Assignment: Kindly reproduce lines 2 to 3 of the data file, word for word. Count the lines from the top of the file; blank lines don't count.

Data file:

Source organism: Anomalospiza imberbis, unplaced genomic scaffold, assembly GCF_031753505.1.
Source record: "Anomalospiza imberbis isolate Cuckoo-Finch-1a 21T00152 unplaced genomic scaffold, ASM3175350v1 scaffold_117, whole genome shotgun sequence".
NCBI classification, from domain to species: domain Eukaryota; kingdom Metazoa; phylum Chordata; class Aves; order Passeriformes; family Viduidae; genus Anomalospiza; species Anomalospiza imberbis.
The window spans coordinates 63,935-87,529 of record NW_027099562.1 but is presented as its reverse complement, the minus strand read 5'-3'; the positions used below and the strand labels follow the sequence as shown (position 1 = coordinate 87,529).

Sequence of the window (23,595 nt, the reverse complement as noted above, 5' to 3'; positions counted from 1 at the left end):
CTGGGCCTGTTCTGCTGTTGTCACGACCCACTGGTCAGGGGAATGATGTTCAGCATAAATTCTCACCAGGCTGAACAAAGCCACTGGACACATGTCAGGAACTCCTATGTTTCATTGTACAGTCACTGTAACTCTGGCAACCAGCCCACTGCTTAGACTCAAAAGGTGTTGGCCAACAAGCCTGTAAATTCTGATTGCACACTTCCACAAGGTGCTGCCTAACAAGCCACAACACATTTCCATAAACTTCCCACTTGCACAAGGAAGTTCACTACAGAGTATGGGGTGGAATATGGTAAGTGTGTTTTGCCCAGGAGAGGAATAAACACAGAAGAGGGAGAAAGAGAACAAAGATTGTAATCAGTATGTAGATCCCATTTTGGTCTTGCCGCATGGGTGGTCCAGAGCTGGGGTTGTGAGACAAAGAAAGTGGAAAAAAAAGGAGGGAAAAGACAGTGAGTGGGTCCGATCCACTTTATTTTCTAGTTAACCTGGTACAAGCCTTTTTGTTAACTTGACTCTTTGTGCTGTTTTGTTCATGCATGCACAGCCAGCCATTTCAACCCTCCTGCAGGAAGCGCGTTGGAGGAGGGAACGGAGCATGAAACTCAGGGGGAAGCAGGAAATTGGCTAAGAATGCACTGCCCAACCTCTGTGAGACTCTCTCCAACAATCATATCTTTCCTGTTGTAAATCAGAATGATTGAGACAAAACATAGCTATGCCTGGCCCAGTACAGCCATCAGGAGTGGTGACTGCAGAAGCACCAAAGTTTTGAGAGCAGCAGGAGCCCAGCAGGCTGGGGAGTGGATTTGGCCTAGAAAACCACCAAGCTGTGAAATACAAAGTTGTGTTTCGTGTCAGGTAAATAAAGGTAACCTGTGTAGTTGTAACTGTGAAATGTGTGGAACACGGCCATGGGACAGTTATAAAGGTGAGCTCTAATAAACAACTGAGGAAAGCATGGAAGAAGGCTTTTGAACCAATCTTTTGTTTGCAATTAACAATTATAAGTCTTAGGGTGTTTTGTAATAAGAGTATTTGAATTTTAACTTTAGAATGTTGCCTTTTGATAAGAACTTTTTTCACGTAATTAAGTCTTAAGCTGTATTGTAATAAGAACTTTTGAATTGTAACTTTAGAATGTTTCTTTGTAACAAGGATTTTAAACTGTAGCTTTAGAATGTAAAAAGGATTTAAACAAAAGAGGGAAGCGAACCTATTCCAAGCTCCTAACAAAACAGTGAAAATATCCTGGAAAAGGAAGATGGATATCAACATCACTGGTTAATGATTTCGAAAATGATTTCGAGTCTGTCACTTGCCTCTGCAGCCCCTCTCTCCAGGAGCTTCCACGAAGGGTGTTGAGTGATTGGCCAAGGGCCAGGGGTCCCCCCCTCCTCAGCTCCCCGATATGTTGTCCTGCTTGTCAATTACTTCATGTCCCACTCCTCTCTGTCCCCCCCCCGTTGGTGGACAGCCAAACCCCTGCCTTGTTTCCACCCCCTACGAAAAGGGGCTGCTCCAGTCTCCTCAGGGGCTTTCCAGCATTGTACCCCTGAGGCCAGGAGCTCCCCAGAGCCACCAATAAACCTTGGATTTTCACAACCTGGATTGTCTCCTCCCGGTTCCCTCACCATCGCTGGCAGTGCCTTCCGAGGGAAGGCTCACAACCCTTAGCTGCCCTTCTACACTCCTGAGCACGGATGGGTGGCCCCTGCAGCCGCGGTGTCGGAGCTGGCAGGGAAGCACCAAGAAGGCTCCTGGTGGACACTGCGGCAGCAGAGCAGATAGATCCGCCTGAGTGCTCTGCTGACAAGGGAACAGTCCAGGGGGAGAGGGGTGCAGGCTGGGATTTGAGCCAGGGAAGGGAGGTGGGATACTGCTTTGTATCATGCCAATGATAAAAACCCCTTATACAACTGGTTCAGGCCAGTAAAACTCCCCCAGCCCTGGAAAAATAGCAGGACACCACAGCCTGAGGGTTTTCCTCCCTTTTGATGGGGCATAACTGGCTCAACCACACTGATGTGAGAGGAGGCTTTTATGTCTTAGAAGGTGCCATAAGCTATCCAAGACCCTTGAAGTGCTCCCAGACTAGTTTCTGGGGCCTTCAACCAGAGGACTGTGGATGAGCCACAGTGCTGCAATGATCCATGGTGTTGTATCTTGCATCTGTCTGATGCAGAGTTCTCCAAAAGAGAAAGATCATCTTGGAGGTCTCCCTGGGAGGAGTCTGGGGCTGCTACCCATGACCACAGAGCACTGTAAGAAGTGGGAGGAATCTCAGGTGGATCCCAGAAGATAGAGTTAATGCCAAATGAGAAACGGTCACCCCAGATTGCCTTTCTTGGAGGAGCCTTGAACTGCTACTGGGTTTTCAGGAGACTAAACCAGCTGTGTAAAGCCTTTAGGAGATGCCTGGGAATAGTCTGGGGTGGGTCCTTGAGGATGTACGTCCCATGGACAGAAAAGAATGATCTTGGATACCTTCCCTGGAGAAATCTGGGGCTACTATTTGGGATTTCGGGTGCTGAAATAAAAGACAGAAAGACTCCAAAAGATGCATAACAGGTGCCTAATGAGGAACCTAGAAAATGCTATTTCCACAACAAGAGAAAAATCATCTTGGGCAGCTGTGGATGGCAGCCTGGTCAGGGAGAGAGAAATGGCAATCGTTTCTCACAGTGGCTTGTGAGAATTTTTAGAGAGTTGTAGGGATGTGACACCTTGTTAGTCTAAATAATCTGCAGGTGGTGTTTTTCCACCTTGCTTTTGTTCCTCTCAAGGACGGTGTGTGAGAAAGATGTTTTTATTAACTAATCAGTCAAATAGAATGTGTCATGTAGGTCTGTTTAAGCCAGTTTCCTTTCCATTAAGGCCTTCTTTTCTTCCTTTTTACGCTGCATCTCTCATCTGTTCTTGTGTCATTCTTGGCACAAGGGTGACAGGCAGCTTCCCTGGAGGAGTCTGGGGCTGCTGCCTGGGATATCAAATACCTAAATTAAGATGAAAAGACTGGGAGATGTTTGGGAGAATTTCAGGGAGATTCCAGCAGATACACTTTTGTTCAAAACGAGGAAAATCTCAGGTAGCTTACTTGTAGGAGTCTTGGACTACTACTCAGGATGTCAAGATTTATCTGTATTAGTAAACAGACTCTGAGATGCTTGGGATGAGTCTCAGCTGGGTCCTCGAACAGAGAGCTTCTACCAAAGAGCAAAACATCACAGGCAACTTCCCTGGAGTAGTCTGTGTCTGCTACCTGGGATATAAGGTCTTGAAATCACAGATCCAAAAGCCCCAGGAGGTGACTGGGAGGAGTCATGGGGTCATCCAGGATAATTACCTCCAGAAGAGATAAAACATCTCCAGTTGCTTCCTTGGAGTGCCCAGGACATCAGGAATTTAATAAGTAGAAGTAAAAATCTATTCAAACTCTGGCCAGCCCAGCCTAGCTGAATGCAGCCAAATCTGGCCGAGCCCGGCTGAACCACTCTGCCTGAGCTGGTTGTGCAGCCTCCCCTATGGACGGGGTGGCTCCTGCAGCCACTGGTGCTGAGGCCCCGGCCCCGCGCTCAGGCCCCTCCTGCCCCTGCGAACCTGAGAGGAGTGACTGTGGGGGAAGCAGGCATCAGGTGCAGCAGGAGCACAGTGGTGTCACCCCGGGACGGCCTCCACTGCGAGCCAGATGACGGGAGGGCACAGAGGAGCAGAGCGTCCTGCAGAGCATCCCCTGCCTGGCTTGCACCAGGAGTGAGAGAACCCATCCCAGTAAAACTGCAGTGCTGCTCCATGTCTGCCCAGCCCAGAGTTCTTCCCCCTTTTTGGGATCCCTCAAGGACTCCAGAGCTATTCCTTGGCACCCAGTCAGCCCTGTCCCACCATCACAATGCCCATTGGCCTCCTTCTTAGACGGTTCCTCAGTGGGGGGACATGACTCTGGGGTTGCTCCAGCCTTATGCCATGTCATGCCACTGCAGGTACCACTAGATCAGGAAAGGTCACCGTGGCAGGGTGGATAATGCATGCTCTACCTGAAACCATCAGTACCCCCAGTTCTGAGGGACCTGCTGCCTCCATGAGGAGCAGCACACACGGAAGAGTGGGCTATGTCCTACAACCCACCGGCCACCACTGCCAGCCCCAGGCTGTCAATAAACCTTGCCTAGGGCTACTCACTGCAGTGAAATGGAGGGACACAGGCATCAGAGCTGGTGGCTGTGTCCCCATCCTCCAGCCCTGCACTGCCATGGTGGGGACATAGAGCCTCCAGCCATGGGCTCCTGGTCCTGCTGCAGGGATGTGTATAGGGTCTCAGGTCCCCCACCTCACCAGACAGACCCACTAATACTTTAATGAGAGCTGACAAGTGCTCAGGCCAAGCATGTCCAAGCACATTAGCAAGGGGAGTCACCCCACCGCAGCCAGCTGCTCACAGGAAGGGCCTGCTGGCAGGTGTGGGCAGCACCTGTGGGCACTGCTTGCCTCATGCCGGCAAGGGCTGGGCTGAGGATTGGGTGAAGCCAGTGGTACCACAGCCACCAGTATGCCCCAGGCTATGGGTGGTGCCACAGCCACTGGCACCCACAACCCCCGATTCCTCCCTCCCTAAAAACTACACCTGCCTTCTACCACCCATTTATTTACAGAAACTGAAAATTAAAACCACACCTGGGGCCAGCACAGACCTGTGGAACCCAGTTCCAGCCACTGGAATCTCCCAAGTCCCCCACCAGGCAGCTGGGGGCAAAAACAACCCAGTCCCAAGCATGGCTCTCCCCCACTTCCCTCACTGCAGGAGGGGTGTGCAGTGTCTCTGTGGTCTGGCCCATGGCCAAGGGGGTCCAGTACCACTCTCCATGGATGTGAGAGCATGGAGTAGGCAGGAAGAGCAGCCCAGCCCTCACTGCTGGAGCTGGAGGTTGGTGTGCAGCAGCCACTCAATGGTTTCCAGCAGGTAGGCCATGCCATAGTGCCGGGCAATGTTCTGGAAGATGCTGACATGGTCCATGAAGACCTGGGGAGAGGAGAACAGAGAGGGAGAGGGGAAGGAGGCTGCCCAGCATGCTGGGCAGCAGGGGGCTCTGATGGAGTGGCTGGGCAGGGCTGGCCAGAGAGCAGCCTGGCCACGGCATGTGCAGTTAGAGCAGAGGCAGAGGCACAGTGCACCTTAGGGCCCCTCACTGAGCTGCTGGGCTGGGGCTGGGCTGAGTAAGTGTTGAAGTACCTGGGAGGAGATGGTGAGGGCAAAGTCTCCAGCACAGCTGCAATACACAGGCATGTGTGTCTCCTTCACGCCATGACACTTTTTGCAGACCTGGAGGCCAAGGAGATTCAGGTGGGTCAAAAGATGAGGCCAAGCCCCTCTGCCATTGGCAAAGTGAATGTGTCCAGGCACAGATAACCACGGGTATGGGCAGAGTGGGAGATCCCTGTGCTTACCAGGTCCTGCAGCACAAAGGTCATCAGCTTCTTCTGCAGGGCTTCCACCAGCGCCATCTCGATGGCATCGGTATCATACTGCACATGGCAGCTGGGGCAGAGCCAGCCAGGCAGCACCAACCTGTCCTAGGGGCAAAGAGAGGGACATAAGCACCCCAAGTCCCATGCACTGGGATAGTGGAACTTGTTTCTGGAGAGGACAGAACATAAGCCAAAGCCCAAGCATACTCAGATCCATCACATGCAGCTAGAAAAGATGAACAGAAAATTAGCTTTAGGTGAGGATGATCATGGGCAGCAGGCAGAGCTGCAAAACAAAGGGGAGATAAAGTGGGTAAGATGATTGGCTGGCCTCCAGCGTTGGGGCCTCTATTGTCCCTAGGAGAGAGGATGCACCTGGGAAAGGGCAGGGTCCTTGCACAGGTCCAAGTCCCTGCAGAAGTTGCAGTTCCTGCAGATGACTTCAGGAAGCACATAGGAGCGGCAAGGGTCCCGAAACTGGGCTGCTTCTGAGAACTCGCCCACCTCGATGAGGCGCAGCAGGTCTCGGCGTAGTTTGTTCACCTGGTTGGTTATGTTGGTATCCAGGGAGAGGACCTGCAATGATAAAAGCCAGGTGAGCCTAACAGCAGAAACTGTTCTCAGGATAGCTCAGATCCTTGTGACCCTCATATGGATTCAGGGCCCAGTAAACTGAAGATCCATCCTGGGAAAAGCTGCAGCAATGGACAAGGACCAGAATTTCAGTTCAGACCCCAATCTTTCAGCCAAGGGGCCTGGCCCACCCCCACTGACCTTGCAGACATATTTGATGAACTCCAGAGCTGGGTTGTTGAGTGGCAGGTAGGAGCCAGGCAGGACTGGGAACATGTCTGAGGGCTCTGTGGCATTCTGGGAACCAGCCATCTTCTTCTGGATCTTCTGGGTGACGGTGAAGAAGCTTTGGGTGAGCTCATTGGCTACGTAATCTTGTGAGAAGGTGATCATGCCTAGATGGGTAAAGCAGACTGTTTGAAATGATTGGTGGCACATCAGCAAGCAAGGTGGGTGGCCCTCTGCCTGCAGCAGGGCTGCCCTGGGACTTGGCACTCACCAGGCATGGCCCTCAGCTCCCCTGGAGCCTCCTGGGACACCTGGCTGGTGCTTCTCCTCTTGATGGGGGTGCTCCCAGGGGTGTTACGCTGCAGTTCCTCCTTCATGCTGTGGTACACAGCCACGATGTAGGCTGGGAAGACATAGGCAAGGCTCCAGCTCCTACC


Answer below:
Source record: "Anomalospiza imberbis isolate Cuckoo-Finch-1a 21T00152 unplaced genomic scaffold, ASM3175350v1 scaffold_117, whole genome shotgun sequence".
NCBI classification, from domain to species: domain Eukaryota; kingdom Metazoa; phylum Chordata; class Aves; order Passeriformes; family Viduidae; genus Anomalospiza; species Anomalospiza imberbis.